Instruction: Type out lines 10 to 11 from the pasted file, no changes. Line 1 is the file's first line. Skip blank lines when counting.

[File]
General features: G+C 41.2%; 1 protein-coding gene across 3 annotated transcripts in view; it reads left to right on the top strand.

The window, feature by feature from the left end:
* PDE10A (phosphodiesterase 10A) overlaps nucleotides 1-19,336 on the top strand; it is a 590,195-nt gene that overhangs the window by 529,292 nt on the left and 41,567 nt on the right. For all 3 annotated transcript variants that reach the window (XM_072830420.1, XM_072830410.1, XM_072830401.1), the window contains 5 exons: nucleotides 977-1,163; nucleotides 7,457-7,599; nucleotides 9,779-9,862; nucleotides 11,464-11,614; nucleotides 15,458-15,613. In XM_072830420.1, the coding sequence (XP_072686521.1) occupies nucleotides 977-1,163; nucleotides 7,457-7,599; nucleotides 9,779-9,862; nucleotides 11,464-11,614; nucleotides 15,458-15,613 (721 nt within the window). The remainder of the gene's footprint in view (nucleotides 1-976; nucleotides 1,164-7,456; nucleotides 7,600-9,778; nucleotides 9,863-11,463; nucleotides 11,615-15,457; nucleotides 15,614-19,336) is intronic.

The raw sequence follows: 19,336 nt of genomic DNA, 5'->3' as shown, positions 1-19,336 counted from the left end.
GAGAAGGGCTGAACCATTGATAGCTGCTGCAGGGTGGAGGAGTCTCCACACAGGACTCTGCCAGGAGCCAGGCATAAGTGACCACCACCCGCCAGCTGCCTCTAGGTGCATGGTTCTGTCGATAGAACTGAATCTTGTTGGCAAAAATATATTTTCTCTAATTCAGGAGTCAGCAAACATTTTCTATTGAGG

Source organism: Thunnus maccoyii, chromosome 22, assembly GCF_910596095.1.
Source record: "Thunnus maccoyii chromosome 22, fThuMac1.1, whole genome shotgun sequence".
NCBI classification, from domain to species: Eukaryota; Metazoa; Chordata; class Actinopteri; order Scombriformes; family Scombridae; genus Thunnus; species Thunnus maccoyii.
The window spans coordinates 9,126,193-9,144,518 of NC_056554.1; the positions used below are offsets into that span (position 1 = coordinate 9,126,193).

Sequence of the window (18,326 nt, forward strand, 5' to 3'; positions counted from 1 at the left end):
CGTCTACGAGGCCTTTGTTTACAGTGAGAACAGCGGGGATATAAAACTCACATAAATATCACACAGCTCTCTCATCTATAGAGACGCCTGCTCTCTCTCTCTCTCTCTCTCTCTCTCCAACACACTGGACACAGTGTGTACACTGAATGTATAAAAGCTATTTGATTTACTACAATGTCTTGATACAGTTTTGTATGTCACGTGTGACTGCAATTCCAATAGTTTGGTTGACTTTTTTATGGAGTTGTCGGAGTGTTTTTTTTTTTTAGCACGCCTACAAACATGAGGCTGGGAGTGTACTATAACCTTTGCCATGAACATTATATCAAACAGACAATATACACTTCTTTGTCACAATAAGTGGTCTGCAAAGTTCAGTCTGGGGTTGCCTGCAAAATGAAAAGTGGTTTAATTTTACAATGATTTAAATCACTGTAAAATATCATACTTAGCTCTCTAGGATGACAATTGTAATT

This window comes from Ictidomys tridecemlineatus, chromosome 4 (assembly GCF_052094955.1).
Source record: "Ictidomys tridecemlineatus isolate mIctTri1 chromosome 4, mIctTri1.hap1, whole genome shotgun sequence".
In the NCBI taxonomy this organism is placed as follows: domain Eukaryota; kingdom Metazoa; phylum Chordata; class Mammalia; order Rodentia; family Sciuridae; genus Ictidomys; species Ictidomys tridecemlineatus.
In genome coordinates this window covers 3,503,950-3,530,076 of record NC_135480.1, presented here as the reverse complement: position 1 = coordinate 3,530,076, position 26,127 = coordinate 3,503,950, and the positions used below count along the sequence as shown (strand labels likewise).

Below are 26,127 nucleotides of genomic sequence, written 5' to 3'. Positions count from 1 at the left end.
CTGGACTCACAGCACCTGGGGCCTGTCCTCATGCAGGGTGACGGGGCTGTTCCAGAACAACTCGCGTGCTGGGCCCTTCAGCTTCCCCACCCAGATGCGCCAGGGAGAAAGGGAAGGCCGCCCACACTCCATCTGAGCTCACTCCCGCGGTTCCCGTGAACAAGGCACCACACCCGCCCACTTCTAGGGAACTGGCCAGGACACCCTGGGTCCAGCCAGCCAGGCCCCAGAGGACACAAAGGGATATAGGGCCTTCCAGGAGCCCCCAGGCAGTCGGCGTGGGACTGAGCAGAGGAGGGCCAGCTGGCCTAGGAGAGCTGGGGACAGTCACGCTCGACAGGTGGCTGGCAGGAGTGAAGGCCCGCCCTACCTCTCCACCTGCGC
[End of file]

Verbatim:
Sequence of the window (18,326 nt, forward strand, 5' to 3'; positions counted from 1 at the left end):
CGTCTACGAGGCCTTTGTTTACAGTGAGAACAGCGGGGATATAAAACTCACATAAATATCACACAGCTCTCTCATCTATAGAGACGCCTGCTCTCTCTCTCTCTCTCTCTCTCTCTCCAACACACTGGACACAGTGTGTACACTGAATGTATAAAAGCTATTTGATTTACTACAATGTCTTGATACAGTTTTGTATGTCACGTGTGACTGCAATTCCAATAGTTTGGTTGACTTTTTTATGGAGTTGTCGGAGTGTTTTTTTTTTTTAGCACGCCTACAAACATGAGGCTGGGAGTGTACTATAACCTTTGCCATGAACATTATATCAAACAGACAATATACACTTCTTTGTCACAATAAGTGGTCTGCAAAGTTCAGTCTGGGGTTGCCTGCAAAATGAAAAGTGGTTTAATTTTACAATGATTTAAATCACTGTAAAATATCATACTTAGCTCTCTAGGATGACAATTGTAATT